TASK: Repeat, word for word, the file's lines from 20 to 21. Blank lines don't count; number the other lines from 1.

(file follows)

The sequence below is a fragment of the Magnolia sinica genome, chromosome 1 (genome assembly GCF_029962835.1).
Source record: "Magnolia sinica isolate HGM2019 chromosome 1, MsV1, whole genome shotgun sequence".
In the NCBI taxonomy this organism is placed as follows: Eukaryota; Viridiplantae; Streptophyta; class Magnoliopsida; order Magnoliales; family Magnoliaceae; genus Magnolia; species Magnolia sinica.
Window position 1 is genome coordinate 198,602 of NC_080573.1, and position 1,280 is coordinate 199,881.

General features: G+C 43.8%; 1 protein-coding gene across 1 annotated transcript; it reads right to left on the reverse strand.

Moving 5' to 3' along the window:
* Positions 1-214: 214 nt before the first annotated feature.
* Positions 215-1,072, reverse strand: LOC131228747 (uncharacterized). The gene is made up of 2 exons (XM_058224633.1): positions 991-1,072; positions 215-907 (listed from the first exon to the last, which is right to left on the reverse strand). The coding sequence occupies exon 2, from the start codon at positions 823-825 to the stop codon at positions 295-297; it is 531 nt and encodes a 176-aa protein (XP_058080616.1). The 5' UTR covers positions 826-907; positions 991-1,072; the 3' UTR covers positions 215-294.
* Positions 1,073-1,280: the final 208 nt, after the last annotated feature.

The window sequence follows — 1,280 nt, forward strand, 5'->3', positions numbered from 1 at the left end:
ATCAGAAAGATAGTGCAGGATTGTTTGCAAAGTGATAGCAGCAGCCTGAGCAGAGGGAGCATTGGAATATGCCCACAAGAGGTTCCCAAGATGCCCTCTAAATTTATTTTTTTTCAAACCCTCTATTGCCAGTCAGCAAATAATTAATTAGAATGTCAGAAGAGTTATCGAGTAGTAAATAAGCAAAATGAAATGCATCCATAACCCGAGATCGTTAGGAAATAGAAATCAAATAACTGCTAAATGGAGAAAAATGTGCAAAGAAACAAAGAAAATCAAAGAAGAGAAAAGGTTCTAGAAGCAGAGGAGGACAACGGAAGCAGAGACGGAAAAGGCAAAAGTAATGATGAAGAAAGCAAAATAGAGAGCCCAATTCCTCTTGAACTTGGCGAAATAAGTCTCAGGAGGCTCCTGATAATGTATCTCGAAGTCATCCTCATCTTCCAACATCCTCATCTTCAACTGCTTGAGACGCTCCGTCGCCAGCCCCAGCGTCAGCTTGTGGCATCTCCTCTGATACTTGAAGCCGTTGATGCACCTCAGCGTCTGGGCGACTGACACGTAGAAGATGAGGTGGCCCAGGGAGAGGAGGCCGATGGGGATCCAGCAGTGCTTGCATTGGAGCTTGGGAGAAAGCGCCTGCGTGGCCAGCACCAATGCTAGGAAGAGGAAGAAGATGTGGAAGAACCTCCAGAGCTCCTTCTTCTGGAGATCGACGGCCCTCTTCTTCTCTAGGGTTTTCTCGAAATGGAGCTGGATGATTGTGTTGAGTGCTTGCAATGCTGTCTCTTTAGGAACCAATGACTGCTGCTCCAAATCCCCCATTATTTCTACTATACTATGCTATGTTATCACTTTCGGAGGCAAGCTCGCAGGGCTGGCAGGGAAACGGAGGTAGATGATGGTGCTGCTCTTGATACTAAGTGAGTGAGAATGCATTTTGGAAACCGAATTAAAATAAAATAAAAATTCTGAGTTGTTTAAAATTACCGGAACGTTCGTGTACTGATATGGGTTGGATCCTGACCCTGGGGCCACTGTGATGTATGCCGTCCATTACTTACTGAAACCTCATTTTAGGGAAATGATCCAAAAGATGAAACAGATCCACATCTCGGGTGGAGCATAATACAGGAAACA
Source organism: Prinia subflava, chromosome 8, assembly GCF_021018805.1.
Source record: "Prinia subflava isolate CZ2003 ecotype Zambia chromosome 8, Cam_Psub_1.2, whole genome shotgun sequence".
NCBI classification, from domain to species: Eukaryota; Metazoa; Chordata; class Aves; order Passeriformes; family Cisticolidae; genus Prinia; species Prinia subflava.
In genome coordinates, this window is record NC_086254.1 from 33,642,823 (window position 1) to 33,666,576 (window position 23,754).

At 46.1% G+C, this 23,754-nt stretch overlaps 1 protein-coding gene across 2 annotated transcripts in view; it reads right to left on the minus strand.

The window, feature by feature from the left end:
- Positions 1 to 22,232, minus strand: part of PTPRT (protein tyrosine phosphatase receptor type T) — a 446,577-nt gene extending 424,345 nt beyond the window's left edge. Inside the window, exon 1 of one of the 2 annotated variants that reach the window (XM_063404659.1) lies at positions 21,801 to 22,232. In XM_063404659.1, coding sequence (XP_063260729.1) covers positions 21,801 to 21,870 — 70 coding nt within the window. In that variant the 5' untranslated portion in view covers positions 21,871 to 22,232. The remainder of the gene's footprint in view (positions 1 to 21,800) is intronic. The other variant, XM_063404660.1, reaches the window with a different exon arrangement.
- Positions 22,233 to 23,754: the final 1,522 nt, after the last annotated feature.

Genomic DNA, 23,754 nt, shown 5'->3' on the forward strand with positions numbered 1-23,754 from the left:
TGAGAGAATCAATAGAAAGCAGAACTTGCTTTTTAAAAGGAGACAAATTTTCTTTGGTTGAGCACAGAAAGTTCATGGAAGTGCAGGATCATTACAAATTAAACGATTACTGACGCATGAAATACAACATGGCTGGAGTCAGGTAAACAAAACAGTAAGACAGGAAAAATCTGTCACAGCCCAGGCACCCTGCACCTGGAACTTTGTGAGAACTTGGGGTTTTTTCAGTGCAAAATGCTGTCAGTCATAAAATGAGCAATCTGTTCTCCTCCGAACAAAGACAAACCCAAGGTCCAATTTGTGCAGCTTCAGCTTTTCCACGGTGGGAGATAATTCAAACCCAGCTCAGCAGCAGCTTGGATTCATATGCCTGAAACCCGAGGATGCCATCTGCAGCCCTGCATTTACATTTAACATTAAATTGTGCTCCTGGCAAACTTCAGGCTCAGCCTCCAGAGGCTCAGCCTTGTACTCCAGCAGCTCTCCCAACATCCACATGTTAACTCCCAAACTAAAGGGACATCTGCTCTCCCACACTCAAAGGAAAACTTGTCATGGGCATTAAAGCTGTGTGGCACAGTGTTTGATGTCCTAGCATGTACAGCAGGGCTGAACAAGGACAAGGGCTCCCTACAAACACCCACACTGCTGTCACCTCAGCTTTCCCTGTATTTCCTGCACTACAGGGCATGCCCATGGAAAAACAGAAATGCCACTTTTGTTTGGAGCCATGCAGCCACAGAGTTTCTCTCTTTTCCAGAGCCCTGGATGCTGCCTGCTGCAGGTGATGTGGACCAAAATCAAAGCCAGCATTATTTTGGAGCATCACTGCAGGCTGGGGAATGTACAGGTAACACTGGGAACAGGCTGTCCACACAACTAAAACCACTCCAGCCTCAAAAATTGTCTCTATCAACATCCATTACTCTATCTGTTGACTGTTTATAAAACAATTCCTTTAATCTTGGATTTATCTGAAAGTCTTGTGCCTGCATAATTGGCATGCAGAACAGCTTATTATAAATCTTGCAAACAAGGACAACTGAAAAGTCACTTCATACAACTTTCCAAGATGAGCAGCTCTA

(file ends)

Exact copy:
Genomic DNA, 23,754 nt, shown 5'->3' on the forward strand with positions numbered 1-23,754 from the left:
TGAGAGAATCAATAGAAAGCAGAACTTGCTTTTTAAAAGGAGACAAATTTTCTTTGGTTGAGCACAGAAAGTTCATGGAAGTGCAGGATCATTACAAATTAAACGATTACTGACGCATGAAATACAACATGGCTGGAGTCAGGTAAACAAAACAGTAAGACAGGAAAAATCTGTCACAGCCCAGGCACCCTGCACCTGGAACTTTGTGAGAACTTGGGGTTTTTTCAGTGCAAAATGCTGTCAGTCATAAAATGAGCAATCTGTTCTCCTCCGAACAAAGACAAACCCAAGGTCCAATTTGTGCAGCTTCAGCTTTTCCACGGTGGGAGATAATTCAAACCCAGCTCAGCAGCAGCTTGGATTCATATGCCTGAAACCCGAGGATGCCATCTGCAGCCCTGCATTTACATTTAACATTAAATTGTGCTCCTGGCAAACTTCAGGCTCAGCCTCCAGAGGCTCAGCCTTGTACTCCAGCAGCTCTCCCAACATCCACATGTTAACTCCCAAACTAAAGGGACATCTGCTCTCCCACACTCAAAGGAAAACTTGTCATGGGCATTAAAGCTGTGTGGCACAGTGTTTGATGTCCTAGCATGTACAGCAGGGCTGAACAAGGACAAGGGCTCCCTACAAACACCCACACTGCTGTCACCTCAGCTTTCCCTGTATTTCCTGCACTACAGGGCATGCCCATGGAAAAACAGAAATGCCACTTTTGTTTGGAGCCATGCAGCCACAGAGTTTCTCTCTTTTCCAGAGCCCTGGATGCTGCCTGCTGCAGGTGATGTGGACCAAAATCAAAGCCAGCATTATTTTGGAGCATCACTGCAGGCTGGGGAATGTACAGGTAACACTGGGAACAGGCTGTCCACACAACTAAAACCACTCCAGCCTCAAAAATTGTCTCTATCAACATCCATTACTCTATCTGTTGACTGTTTATAAAACAATTCCTTTAATCTTGGATTTATCTGAAAGTCTTGTGCCTGCATAATTGGCATGCAGAACAGCTTATTATAAATCTTGCAAACAAGGACAACTGAAAAGTCACTTCATACAACTTTCCAAGATGAGCAGCTCTA